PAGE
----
Always Asking Permission? Steps for Taking Initiative.

Published: Jul 03, 2018 By

At most jobs, especially corporate ones, it’s important to be able to know how to be assertive. But if you aren’t a natural go-getter, how do you go about becoming one? Taking initiative is vital to many aspects of a career—so whether you’re taking on new management responsibilities or looking for ways to be more independent in your current role, read on for tips on how to take a little more control.

taking initiative

1. Talk To Your Boss

This is perhaps the most straightforward (and easiest) way to start taking on more at the office. Asking your manager if there are additional projects you can work on or skills you can learn on the company’s time/dime demonstrates that you’re able and willing to handle more responsibility. This conversation will be even more productive if you have a few solid ideas about what you can work on before you even walk in the door. It’s also a good time to discuss where you and your boss see you going within the company in a few years’ time—a sometimes difficult, but necessary, conversation to have.

2. Seek Out A Mentor

In work, as in everywhere else in life, relationships make all the difference. Whether it’s a boss, a coworker, or someone else in the industry, take some time to identify a person who looks to have it all figured out, and ask them for an opportunity to talk. The meeting can be as casual as a laid-back lunch or as formal as scheduling an official sit down to discuss career advice. Remember the old (and often at least partially true) saying: many times it’s not what you know, it’s who you know, and a good mentor can help you build confidence and leadership skills.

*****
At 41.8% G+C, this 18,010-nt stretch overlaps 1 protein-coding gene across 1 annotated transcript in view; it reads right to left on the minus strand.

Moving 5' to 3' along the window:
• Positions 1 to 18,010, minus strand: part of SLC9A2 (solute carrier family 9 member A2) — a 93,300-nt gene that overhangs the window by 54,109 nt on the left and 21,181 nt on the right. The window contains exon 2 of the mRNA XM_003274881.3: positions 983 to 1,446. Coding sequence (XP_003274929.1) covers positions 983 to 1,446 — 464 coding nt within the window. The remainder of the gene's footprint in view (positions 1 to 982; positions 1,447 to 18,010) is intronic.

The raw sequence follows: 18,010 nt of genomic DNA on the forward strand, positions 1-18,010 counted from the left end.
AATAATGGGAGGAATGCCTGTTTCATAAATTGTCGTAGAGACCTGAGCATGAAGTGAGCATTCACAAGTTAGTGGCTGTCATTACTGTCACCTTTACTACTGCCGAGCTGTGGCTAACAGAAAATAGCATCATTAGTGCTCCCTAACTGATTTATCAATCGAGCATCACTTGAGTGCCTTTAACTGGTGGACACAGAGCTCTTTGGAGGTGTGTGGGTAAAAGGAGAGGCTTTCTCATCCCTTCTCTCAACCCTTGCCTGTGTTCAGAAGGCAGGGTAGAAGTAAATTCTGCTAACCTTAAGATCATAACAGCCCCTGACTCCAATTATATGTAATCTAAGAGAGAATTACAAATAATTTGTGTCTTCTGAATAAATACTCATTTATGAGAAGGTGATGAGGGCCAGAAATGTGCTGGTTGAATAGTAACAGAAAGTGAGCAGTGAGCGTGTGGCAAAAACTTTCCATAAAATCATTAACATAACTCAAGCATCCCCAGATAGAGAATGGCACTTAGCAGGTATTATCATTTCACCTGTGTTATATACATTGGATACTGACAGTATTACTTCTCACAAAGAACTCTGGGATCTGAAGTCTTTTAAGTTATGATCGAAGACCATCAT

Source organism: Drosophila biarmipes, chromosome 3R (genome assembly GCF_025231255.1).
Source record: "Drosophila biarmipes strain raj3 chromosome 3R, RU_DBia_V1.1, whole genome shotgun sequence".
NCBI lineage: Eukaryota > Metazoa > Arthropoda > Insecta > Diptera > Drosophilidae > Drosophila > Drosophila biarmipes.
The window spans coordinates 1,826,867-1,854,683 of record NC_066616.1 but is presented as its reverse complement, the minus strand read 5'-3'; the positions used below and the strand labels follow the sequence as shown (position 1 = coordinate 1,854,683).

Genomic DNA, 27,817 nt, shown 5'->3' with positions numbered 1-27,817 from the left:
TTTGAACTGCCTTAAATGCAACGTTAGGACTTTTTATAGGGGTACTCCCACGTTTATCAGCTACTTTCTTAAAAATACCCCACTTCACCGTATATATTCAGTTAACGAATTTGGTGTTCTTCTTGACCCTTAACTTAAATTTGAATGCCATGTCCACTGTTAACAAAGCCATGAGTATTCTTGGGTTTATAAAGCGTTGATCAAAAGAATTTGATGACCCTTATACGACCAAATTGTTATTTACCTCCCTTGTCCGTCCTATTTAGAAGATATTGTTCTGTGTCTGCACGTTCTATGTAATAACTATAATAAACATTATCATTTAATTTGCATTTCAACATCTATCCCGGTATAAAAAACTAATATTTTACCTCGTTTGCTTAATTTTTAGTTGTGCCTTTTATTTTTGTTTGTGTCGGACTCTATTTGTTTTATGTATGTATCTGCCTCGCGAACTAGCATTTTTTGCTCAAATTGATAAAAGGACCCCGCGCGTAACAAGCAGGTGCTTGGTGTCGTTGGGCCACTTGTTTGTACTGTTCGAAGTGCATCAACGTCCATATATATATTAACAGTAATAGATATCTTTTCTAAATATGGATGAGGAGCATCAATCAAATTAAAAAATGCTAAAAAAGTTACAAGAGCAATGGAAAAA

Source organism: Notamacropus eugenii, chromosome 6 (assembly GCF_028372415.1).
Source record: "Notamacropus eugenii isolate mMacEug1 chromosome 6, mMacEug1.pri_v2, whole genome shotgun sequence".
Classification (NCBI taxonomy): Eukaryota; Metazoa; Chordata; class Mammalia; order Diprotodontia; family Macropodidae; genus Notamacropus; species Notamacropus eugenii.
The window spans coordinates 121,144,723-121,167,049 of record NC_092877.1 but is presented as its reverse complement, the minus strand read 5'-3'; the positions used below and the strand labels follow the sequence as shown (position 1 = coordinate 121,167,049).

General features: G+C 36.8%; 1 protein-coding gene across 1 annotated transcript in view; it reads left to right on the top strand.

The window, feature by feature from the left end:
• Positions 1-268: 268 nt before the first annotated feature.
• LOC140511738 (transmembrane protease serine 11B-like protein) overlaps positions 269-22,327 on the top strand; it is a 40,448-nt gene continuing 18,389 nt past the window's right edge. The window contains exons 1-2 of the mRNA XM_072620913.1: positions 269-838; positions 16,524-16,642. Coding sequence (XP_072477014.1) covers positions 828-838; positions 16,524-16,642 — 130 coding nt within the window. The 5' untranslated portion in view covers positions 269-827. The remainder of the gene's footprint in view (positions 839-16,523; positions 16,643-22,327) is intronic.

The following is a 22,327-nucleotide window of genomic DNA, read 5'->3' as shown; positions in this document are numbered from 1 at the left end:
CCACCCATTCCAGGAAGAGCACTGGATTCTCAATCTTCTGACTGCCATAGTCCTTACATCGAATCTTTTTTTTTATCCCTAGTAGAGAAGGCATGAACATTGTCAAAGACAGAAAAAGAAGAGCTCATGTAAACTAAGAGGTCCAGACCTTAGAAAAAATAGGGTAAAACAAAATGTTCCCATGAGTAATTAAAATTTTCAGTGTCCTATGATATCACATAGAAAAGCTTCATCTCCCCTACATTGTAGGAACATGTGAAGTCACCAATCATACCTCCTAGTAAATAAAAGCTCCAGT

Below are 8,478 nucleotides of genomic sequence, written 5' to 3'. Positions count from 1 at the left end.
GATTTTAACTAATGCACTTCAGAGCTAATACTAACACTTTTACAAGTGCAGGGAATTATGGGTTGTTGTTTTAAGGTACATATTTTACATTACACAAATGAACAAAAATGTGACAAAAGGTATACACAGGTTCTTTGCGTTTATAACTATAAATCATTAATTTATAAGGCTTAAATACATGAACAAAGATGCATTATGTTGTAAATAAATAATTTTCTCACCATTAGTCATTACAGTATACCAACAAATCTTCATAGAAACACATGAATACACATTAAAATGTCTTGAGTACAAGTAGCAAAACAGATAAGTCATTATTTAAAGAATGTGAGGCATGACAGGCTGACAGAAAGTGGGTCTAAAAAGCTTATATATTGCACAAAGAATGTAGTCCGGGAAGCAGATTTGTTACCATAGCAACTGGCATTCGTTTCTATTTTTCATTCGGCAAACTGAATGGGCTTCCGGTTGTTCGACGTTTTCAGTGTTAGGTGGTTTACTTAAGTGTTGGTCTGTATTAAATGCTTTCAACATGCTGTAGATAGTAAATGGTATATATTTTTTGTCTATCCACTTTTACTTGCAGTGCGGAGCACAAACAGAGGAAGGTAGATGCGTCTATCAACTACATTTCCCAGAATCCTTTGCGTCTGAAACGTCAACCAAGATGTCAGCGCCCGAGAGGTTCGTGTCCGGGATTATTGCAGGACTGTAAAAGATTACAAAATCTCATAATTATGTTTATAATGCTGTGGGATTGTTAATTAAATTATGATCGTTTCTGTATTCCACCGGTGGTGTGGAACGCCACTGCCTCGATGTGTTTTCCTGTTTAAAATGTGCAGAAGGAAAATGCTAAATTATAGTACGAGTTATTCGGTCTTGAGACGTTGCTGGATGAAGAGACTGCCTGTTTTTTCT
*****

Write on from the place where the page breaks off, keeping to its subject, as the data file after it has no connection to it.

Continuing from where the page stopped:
3. Don’t Wait To Be Asked

Take a few moments to look around and see what needs to get done…then do it. This can be tricky if you’re dealing with outside customers or people in different departments, so be sure to get the OK from the appropriate people, and let those who will be affected by your work know what you’re doing. Directors will appreciate your forward thinking, and you’ll genuinely be helping coworkers whose tasks might be overwhelming for one reason or another. It’s a win-win for everyone.

4. Make (Constructive) Suggestions

The key here is “constructive.” No one wants to be bombarded with all the nitpicky ways you could do it better if only you had a chance. Save your suggestions for the appropriate time (like a specifically scheduled meeting with your boss), and have concrete ways in which you would solve the issue or issues. The idea here is not to create more stresses for your manager or coworkers, but to acknowledge a problem and offer the solution (conveniently performed by you, of course!) in one fell swoop.

5. Never Stop Learning

Regardless of your field, there are always new innovations—or information—or products coming out that can add to your knowledge. So keep up and stay informed—and don’t just use what you’ve learned to enable you to do your own job better and show you have a desire to grow within your industry—pass on interesting, helpful news to your coworkers. Send a concise email with a link to the relevant article you found. You’ll show you’re a team player, which is just as important as shining solo.

There are plenty of opportunities to take charge of your career if you’re simply willing to look closely and put in the extra effort. That time and enthusiasm will likely pay off, especially if you’ve already had a talk with your boss about your growth timeline within the company.
 

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